Herbal Contraceptives

Is there such a thing as a natural contraceptive? We explore the herbs used in historical times.

by Monica Wilde
4 August 2014

Do you know why the heart is used as an iconic symbol for love and romance? Believe it or not, its use goes right back to the Romans when they used a little heart-shaped seed as a natural form of herbal contraception.

Did you know that a lot plants make their own phytohormones, such as phytoestrogen which is very similar to the oestrogen that humans later evolved? Many members of the Apiaceae family contain phytochemicals that affect hormones. Silphium was one of them. It was a type of giant fennel. The ancient Romans used silphium so widely that we believe they caused its extinction. Silphium's seeds were heart-shaped which is where the use of the heart as an icon for love originated! The Romans ate it extensively and also, like the Greeks before them, mixed it with resin to make contraceptive pessaries! Separately to this silphium was popular as a food spice and after it became extinct it was replaced with its close relative, asafoetida - also reputed to have a contraceptive effect.

Another relative, wild carrot seed Daucus carota, was also used as a contraceptive in ancient times and some empirical modern case studies have also been undertaken. One method recorded is to chew 1 teaspoon of dried carrot seed daily, for three days before and 3 days after having unprotected sex. No guarantees offered but a herbalist in the USA did run a pilot study and says it works!

You can read more about the work with wild carrot by Robin Bennett on wild carrot seed herbal contraceptives. You can also find other anecdotal cases on the Sister Zeus website and information about using tinctures rather than chewing the seeds.

Theoretically, there is no reason why herbs shouldn't work. There are a lot of herbs that should not be taken during pregnancy precisely because they are abortifacients. This means that they can cause a miscarriage by triggering contractions or causing shedding or damage to the lining of the uterus. It is also well-known amongst farmers, that grazing sheep in fields rich with red clover can affect their fertility. Red clover is very high in phytoestrogens. Soy is another. Which is why both are often used to balance hormones, for example: for difficult periods or the menopause.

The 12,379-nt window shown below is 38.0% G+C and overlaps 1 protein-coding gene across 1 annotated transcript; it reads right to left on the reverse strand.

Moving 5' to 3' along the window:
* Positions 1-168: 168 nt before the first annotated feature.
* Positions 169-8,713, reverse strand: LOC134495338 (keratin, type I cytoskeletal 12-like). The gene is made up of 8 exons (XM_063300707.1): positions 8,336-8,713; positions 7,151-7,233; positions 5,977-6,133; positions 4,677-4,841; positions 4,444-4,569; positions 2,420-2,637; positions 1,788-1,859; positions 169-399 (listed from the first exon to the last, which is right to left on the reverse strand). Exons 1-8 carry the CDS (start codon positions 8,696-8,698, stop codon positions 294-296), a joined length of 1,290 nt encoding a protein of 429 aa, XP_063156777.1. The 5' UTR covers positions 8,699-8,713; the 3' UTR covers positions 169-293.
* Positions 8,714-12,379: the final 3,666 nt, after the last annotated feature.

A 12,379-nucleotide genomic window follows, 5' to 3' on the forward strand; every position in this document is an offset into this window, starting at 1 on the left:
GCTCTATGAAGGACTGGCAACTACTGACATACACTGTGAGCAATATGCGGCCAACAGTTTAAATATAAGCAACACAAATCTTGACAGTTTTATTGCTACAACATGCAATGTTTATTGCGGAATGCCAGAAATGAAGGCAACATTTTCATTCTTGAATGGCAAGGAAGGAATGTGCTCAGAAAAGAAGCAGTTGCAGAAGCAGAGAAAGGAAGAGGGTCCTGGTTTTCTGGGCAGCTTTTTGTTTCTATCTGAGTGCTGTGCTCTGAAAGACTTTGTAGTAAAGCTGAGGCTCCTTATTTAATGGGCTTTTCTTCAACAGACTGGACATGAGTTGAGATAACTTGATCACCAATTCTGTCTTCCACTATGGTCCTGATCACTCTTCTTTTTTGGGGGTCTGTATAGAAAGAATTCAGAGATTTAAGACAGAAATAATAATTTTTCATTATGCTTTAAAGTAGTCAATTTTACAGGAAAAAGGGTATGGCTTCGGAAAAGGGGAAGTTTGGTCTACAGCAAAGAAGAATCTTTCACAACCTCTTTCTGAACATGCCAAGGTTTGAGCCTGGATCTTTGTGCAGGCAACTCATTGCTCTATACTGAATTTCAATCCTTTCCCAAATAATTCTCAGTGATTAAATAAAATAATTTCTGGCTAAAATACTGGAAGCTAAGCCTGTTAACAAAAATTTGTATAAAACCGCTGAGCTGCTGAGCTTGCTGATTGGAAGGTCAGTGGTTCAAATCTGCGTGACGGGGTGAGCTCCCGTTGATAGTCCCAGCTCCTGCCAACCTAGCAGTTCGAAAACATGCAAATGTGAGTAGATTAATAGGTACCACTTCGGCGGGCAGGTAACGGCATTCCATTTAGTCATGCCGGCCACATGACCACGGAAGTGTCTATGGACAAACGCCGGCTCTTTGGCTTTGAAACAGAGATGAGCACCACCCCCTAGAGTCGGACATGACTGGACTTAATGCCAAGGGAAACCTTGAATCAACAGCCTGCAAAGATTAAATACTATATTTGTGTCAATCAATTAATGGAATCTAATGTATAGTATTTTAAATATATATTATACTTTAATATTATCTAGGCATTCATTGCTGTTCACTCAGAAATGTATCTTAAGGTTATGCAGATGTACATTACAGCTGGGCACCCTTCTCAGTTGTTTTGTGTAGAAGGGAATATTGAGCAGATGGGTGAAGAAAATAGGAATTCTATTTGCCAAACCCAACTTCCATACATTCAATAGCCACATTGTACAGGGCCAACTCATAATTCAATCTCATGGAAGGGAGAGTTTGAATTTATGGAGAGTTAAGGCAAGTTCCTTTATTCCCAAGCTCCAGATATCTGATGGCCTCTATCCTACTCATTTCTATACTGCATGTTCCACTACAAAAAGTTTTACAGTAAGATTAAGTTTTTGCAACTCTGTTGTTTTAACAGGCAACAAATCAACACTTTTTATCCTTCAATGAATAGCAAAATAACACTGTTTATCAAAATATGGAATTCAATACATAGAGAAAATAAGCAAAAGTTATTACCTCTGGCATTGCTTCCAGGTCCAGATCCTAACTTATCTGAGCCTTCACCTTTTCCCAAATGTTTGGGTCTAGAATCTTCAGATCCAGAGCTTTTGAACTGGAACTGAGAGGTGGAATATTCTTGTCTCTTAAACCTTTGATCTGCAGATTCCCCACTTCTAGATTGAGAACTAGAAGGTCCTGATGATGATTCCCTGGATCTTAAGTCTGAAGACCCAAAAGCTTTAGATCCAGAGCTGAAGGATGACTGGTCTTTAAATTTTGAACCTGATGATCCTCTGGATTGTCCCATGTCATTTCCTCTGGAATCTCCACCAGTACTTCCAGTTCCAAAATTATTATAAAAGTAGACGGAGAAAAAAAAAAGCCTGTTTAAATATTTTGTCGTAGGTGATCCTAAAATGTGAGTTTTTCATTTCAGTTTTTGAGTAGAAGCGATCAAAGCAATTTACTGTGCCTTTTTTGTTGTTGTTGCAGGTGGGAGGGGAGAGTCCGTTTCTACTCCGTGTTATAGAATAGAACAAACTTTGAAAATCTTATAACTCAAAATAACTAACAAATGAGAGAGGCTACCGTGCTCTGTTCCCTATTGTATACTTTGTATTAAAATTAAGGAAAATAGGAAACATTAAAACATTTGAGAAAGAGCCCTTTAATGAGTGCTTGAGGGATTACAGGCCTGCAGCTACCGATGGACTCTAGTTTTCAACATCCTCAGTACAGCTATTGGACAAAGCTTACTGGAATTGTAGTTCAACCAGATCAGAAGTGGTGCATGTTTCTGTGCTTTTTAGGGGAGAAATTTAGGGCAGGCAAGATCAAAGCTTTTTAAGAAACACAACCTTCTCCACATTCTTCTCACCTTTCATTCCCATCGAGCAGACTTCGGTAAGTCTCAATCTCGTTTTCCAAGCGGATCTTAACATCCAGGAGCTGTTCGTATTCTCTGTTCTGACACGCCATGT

Many people also do not realise that the first contraceptive pill in the 1960s came from phytochemicals in the plant wild yam Dioscorea villosa. Wild yam contains diosgenin which is a precursor of the semisynthesis of progesterone. It is also used to commercially synthesis cortisone and other steroid products.

In the middle East, a relative called zallouh Ferula harmonis is sometimes used as a male sex supplement but it has been shown in animal trials to actually reduce male fertility (Ayuob, Al-Harbi &Abdulhadi, 2014) so plants do not just affect female fertility but also men's too.

If you want to experiment we would strongly advise that the greatest care is taken. Firstly, don't experiment if you really would mind becoming pregnant. If chemical contraception doesn't suit you, other forms of physical contraception such as condoms may. 

Secondly, be aware that if pregnancy did occur and you had been taking an untested herb, there could be an unforeseen, unintended effect on the health of the baby.

The only reliable, natural form of contraception (approved by some religions) that we are currently aware of that has been shown to be completely safe for both women and unexpected babies is the Billings Ovulation Method